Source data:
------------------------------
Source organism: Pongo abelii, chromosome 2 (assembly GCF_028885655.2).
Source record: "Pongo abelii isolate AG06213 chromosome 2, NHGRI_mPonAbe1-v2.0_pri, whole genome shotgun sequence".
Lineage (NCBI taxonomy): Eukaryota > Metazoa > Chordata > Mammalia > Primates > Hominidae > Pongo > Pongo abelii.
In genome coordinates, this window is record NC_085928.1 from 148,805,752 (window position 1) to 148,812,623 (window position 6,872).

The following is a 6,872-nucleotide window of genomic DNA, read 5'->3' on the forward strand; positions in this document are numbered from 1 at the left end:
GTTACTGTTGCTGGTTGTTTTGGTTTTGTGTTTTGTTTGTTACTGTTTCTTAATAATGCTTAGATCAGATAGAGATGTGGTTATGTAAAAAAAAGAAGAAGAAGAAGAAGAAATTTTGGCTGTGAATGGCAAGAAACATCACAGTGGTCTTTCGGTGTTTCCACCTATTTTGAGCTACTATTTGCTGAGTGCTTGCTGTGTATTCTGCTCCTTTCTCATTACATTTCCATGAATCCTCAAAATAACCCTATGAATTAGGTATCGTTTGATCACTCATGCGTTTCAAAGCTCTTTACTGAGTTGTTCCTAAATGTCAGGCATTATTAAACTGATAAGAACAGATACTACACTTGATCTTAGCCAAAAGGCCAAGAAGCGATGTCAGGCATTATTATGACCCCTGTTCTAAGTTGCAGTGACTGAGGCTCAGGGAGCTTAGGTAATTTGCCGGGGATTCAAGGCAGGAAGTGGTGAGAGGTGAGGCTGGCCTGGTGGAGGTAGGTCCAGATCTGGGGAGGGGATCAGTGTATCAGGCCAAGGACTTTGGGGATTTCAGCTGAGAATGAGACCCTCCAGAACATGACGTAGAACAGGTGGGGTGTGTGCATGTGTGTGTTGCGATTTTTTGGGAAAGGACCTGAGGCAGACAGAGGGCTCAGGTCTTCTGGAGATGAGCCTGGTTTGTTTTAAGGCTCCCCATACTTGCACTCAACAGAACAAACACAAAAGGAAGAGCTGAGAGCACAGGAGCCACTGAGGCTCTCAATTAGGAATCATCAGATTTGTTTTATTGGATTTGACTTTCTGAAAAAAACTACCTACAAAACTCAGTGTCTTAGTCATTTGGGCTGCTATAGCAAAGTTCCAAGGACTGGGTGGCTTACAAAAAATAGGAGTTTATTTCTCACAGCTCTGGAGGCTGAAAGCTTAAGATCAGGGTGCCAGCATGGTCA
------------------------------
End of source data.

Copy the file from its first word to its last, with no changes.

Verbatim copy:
Source organism: Pongo abelii, chromosome 2 (assembly GCF_028885655.2).
Source record: "Pongo abelii isolate AG06213 chromosome 2, NHGRI_mPonAbe1-v2.0_pri, whole genome shotgun sequence".
Lineage (NCBI taxonomy): Eukaryota > Metazoa > Chordata > Mammalia > Primates > Hominidae > Pongo > Pongo abelii.
In genome coordinates, this window is record NC_085928.1 from 148,805,752 (window position 1) to 148,812,623 (window position 6,872).

The following is a 6,872-nucleotide window of genomic DNA, read 5'->3' on the forward strand; positions in this document are numbered from 1 at the left end:
GTTACTGTTGCTGGTTGTTTTGGTTTTGTGTTTTGTTTGTTACTGTTTCTTAATAATGCTTAGATCAGATAGAGATGTGGTTATGTAAAAAAAAGAAGAAGAAGAAGAAGAAATTTTGGCTGTGAATGGCAAGAAACATCACAGTGGTCTTTCGGTGTTTCCACCTATTTTGAGCTACTATTTGCTGAGTGCTTGCTGTGTATTCTGCTCCTTTCTCATTACATTTCCATGAATCCTCAAAATAACCCTATGAATTAGGTATCGTTTGATCACTCATGCGTTTCAAAGCTCTTTACTGAGTTGTTCCTAAATGTCAGGCATTATTAAACTGATAAGAACAGATACTACACTTGATCTTAGCCAAAAGGCCAAGAAGCGATGTCAGGCATTATTATGACCCCTGTTCTAAGTTGCAGTGACTGAGGCTCAGGGAGCTTAGGTAATTTGCCGGGGATTCAAGGCAGGAAGTGGTGAGAGGTGAGGCTGGCCTGGTGGAGGTAGGTCCAGATCTGGGGAGGGGATCAGTGTATCAGGCCAAGGACTTTGGGGATTTCAGCTGAGAATGAGACCCTCCAGAACATGACGTAGAACAGGTGGGGTGTGTGCATGTGTGTGTTGCGATTTTTTGGGAAAGGACCTGAGGCAGACAGAGGGCTCAGGTCTTCTGGAGATGAGCCTGGTTTGTTTTAAGGCTCCCCATACTTGCACTCAACAGAACAAACACAAAAGGAAGAGCTGAGAGCACAGGAGCCACTGAGGCTCTCAATTAGGAATCATCAGATTTGTTTTATTGGATTTGACTTTCTGAAAAAAACTACCTACAAAACTCAGTGTCTTAGTCATTTGGGCTGCTATAGCAAAGTTCCAAGGACTGGGTGGCTTACAAAAAATAGGAGTTTATTTCTCACAGCTCTGGAGGCTGAAAGCTTAAGATCAGGGTGCCAGCATGGTCA